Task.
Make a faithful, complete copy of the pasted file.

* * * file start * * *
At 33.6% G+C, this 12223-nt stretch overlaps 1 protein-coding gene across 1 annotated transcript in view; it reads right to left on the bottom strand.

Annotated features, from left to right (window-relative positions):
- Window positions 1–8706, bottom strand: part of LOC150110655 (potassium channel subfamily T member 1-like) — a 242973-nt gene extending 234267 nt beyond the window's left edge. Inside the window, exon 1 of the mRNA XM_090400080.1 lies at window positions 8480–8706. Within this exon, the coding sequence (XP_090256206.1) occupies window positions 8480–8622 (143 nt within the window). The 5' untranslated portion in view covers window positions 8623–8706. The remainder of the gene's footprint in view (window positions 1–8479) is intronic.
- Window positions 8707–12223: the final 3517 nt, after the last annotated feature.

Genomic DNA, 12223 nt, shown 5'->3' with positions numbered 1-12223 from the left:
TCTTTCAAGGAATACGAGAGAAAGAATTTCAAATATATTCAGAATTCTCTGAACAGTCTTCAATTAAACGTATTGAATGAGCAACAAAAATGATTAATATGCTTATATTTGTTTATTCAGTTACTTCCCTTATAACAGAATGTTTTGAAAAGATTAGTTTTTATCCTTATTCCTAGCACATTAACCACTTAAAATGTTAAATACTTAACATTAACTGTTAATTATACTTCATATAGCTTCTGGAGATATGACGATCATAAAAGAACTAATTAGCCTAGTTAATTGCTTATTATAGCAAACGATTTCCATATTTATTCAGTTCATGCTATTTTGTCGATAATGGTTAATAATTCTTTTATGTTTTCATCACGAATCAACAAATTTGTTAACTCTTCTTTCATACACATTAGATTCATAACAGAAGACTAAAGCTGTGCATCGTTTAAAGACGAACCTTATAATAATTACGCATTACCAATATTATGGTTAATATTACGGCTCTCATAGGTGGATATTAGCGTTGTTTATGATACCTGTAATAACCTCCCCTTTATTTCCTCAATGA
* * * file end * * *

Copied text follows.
At 33.6% G+C, this 12223-nt stretch overlaps 1 protein-coding gene across 1 annotated transcript in view; it reads right to left on the bottom strand.

Annotated features, from left to right (window-relative positions):
- Window positions 1–8706, bottom strand: part of LOC150110655 (potassium channel subfamily T member 1-like) — a 242973-nt gene extending 234267 nt beyond the window's left edge. Inside the window, exon 1 of the mRNA XM_090400080.1 lies at window positions 8480–8706. Within this exon, the coding sequence (XP_090256206.1) occupies window positions 8480–8622 (143 nt within the window). The 5' untranslated portion in view covers window positions 8623–8706. The remainder of the gene's footprint in view (window positions 1–8479) is intronic.
- Window positions 8707–12223: the final 3517 nt, after the last annotated feature.

Genomic DNA, 12223 nt, shown 5'->3' with positions numbered 1-12223 from the left:
TCTTTCAAGGAATACGAGAGAAAGAATTTCAAATATATTCAGAATTCTCTGAACAGTCTTCAATTAAACGTATTGAATGAGCAACAAAAATGATTAATATGCTTATATTTGTTTATTCAGTTACTTCCCTTATAACAGAATGTTTTGAAAAGATTAGTTTTTATCCTTATTCCTAGCACATTAACCACTTAAAATGTTAAATACTTAACATTAACTGTTAATTATACTTCATATAGCTTCTGGAGATATGACGATCATAAAAGAACTAATTAGCCTAGTTAATTGCTTATTATAGCAAACGATTTCCATATTTATTCAGTTCATGCTATTTTGTCGATAATGGTTAATAATTCTTTTATGTTTTCATCACGAATCAACAAATTTGTTAACTCTTCTTTCATACACATTAGATTCATAACAGAAGACTAAAGCTGTGCATCGTTTAAAGACGAACCTTATAATAATTACGCATTACCAATATTATGGTTAATATTACGGCTCTCATAGGTGGATATTAGCGTTGTTTATGATACCTGTAATAACCTCCCCTTTATTTCCTCAATGA